Author Topic: Election 2020  (Read 524287 times)

peter_speckhard

  • ALPB Administrator
  • ALPB Contribution Leader
  • *****
  • Posts: 19534
    • View Profile
Re: Election 2020
« Reply #1365 on: July 30, 2020, 10:19:27 AM »
Peter:
You don't know any fervid loyalists or partisans; you accept on faith that they are the sort of people you think they are-- prejudiced, ignorant, and likely to turn "mostly peaceful" at the drop of a hat-- because of your blind loyalty to bogus news and opinion sources.
Me:
Peter, you sound desperate and foolish. You don’t know who it is that I know. Meanwhile, you slander people that I know very well, hundreds of people in the news media who try very hard to get the story right, to tell the truth. “Bogus news”? Be honest. Speak the slogan of the guy you want in high office. “Fake news.”
You don’t like it that my former colleagues point out the eccentricities and oddities of the current president. Well, those eccentricities and oddities happen to be true things. You don’t like it, don’t read it. Stick to your Fox News Or wherever you think you can find truth. Stick to your blind loyalty to the idea that federal judges can change all of the abortion laws in the country. Stick to your paranoid dislike of public education and your acceptance of the conspiracy theory that it’s all run by liberals out to run roughshod over your children.
Yes, I have my “opinion sources” that help me understand things. You have yours. So what?
Good grief.
Yes, I'm ever so desperate and foolish. I don't slander people in the mainstream media. I describe their work (not them personally) accurately without the bias of being friends with them personally. You spend more time reading, thinking, and posting about Trump than any Trump supporter or Trump-hater I know, and you still manage to have no idea what you're talking about. I'll leave you alone. 

Jim Butler

  • ALPB Contribution Leader
  • *****
  • Posts: 2037
    • View Profile
Re: Election 2020
« Reply #1366 on: July 30, 2020, 11:05:20 AM »

Peter, you sound desperate and foolish. You don’t know who it is that I know. Meanwhile, you slander people that I know very well, hundreds of people in the news media who try very hard to get the story right, to tell the truth.

So why did you post a poorly sourced blog from the NY Times that I managed to fact check in a half hour?

Why haven't you responded to the links I gave you about whether or not doctors believe that children should return to school? (I've only asked you this question three times.)

You like to point to quacks like Stella Immanuel and say, "See who the right likes!" But when faced with solid information that contradicts your biases, you shut down and refuse to respond.

I agree that there are "hundreds of people in the news media who try very hard to get the story right, to tell the truth." You, unfortunately, are not one of them.
The significance of the passage of time, right? The significance of the passage of time. So when you think about it, there is great significance to the passage of time. -- VP Kamala Harris

Mike Gehlhausen

  • ALPB Forum Regular
  • ****
  • Posts: 291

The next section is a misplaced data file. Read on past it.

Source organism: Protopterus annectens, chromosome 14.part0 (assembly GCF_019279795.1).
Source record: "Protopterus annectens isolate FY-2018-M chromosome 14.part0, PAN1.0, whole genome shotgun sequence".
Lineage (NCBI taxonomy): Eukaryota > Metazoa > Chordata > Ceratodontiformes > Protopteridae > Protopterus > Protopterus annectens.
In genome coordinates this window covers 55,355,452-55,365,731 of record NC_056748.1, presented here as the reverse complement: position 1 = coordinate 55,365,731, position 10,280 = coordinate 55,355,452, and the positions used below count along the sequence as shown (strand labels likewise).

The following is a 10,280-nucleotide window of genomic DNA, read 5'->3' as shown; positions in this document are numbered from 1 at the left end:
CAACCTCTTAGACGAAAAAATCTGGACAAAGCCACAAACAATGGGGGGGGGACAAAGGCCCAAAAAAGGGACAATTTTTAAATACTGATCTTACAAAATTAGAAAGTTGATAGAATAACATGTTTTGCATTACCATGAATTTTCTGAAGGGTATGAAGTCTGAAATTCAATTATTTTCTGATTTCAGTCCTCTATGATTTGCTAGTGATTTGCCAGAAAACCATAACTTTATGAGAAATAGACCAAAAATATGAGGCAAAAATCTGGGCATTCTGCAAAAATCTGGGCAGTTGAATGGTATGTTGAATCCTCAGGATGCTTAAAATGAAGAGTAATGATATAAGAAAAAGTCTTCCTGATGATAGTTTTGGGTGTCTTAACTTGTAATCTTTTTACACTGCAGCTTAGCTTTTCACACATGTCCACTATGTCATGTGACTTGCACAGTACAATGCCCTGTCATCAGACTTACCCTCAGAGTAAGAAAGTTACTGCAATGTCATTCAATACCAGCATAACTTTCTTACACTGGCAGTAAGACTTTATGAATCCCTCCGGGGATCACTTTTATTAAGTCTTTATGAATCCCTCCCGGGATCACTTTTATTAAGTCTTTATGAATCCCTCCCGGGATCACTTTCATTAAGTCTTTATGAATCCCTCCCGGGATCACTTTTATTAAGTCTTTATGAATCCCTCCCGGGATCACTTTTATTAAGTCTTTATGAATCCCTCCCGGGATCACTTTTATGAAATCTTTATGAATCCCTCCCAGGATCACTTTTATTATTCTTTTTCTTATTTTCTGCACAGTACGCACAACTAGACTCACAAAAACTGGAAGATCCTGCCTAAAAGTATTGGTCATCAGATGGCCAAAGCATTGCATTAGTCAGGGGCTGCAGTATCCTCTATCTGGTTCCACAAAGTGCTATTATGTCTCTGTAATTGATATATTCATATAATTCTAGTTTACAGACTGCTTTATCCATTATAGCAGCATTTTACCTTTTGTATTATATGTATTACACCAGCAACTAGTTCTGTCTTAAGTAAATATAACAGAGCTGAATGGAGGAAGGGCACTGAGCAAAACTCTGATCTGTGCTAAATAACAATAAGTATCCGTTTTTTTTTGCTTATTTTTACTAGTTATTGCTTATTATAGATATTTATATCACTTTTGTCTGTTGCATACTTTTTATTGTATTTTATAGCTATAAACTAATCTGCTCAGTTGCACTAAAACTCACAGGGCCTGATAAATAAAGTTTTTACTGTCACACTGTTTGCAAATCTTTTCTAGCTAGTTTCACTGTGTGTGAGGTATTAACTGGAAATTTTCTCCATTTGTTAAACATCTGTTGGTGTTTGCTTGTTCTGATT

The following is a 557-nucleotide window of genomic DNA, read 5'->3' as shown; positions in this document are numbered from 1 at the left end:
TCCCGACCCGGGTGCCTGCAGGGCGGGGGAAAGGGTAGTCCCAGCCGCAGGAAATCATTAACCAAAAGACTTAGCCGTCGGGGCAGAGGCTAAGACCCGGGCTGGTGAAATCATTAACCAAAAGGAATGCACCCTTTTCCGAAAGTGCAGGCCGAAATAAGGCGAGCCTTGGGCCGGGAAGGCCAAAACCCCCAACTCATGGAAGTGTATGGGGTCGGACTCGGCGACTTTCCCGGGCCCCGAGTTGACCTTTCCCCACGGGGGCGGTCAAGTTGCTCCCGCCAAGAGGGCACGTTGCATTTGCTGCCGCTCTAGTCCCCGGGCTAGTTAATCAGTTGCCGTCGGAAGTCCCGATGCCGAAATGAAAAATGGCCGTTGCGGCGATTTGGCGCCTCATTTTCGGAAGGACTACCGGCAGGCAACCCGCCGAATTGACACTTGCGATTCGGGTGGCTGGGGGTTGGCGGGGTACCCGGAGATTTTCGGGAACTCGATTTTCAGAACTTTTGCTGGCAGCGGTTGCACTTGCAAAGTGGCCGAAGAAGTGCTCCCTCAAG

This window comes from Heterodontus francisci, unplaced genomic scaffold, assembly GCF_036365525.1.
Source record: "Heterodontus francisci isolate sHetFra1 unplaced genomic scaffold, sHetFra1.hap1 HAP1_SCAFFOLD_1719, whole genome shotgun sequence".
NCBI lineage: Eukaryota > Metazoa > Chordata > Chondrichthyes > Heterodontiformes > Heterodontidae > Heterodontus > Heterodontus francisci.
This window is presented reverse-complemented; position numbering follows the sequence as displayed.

• View Profile
Re: Election 2020
« Reply #1367 on: July 30, 2020, 11:50:49 AM »
Herman Cain has died from complications of coronavirus.

https://www.foxnews.com/politics/herman-cain-dead-after-battle-with-coronavirus

Jim Butler

  • ALPB Contribution Leader
  • *****
  • Posts: 2037
    • View Profile
Re: Election 2020
« Reply #1368 on: July 30, 2020, 12:28:11 PM »
And I will not expect the kind of consistency and fairness that might be required if you would say similar things about those who only read and post from, shall we say, Molly Hemingway, or Issues, etc.
I’m now trying to follow some of your advice, therefore I must continue to pretend I do not see the posts of jebutler.


You mention Mollie Hemingway. You might be interested in knowing that, many years ago, I wrote an article that John Hannah published on _Daystar_ that fact checked one of her articles and found it wanting. I can't say much for the Issues, Etc. crowd, I rarely, if ever, listen.

Sorry to burst your bubble, but I rarely take anyone's word for anything. I like Reagan, "Trust, but verify."

But you will ignore me from now on. Of course you will. Because you know everything about me. Except you don't.

The significance of the passage of time, right? The significance of the passage of time. So when you think about it, there is great significance to the passage of time. -- VP Kamala Harris

RDPreus

  • ALPB Contribution Leader
  • *****
  • Posts: 1293
    • View Profile
    • Christ For Us
Re: Election 2020
« Reply #1369 on: July 30, 2020, 01:07:59 PM »
Rev. Austin has written here on this thread that the recently deceased U.S. Representative John Lewis was “as great a Christian hero of our time as we will ever see.”  Lewis gave the benediction at the National Prayer Breakfast a few months ago.  He spoke to the audience as his “brothers and sisters” and said that we are a “people of faith.”  Then he added, “It does not matter whether you worship one God, many gods, or no gods.  We are all brothers and sisters.”  Later on, near the end of the benediction, he said that we must believe in one another.  We need not all believe in the same God, but we must believe in one another.

Rev. Austin, this is what I found after spending about a half an hour of my time searching the internet to find something from John Lewis that would indicate what his religion was.  I could not find anything he had said about Jesus as the Savior of sinners who died for us and rose again.  He said much about Jesus’s moral teaching, but I was not able to find anything he said about who Jesus is and what he has done to save us sinners from our sins.  You know much more about this man than I do.  Perhaps you can share with me something Lewis said that actually communicated the gospel of Jesus Christ.


James_Gale

  • ALPB Contribution Leader
  • *****
  • Posts: 4115
    • View Profile
Re: Election 2020
« Reply #1370 on: July 30, 2020, 01:20:30 PM »
Rev. Austin has written here on this thread that the recently deceased U.S. Representative John Lewis was “as great a Christian hero of our time as we will ever see.”  Lewis gave the benediction at the National Prayer Breakfast a few months ago.  He spoke to the audience as his “brothers and sisters” and said that we are a “people of faith.”  Then he added, “It does not matter whether you worship one God, many gods, or no gods.  We are all brothers and sisters.”  Later on, near the end of the benediction, he said that we must believe in one another.  We need not all believe in the same God, but we must believe in one another.